Bees exist in almost any part of the world and can adapt to almost all types of climate, there are no major limitations to establish the apiary, however a prudent distance of 500 meters should be taken from places where other animal species are reared and where human beings live. This distance is to prevent bees from attacking humans or breeding animals, which can happen if they feel their territory threatened by the presence of other species.

To start the construction of the apiary, only the plants that are in the place where we will place the hives should be removed, for this we can take as an example the beekeeper's apiary Camilo Lorca; the hives in this apiary are located in different sections, which is convenient due to the slope relief we have in this place. In these sections you can locate about 10 beehives, however if you have a wider space we can locate more hives, which must have a small separation distance between one and another, a few centimeters.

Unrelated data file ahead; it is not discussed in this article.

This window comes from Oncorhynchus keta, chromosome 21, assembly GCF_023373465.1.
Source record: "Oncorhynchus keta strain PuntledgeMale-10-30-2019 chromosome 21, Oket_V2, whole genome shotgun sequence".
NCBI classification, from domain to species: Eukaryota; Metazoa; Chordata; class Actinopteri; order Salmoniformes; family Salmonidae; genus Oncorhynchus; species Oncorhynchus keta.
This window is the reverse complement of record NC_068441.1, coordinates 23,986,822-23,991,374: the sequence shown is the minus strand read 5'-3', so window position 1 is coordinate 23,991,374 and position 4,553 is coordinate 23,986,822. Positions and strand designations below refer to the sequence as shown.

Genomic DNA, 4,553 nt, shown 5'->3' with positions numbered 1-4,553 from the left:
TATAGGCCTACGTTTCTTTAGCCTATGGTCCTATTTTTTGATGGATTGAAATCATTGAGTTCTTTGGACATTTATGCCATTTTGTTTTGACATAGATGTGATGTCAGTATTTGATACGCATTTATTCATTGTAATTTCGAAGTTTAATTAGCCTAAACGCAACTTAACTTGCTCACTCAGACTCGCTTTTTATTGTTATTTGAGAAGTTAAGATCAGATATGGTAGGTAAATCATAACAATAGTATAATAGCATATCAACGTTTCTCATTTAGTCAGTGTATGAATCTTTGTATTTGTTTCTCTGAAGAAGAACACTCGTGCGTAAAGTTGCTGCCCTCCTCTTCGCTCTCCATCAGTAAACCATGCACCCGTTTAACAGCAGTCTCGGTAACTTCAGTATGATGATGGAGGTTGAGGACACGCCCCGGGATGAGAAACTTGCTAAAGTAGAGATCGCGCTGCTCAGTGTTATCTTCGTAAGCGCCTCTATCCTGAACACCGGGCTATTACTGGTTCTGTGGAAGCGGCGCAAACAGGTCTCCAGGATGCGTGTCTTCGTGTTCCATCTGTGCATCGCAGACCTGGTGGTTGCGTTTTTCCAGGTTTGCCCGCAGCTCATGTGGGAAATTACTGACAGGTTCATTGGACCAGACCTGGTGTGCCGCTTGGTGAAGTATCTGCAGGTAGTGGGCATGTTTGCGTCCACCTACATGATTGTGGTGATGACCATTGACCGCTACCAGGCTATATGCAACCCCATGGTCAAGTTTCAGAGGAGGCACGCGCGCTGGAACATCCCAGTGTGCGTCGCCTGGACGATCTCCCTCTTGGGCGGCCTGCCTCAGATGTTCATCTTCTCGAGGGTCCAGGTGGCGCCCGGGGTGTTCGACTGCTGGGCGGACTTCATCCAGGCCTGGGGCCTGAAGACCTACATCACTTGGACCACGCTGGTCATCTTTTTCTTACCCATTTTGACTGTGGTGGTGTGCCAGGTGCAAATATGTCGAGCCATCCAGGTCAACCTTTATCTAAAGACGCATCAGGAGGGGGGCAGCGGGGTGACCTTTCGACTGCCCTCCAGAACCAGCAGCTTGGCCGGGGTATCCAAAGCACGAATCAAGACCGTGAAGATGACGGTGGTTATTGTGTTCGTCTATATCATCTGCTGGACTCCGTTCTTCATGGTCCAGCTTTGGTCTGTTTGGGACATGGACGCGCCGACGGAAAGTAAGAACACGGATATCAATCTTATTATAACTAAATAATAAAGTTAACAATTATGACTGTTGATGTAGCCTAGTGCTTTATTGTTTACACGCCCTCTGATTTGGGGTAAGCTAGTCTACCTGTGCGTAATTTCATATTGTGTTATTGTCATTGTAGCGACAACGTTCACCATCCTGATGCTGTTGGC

It is not convenient either for the environment or for bees that cut down trees in areas close to the apiary; The only criterion that should be taken to cut down a tree when establishing an apiary is that it presents one of these 3 conditions; disease, strongly colonized by termites (or "Comején", as we say in Venezuela to these insects), or that its trunk is weakened and can cause the tree to fall in a very close time. In one of these 3 cases you can make the decision to fell the tree to prevent it from falling on our hives.


We emphasize that the only area that should be free of plants or vegetation is where the hives will be located and where the access roads to the apiary will be made, in places where the hives will not be located, no trees should be cut down or vegetation removed; because we would be eliminating the sources of food for our bees and forcing them to fly further to look for pollen, we would also be doing unnecessary damage to the environment.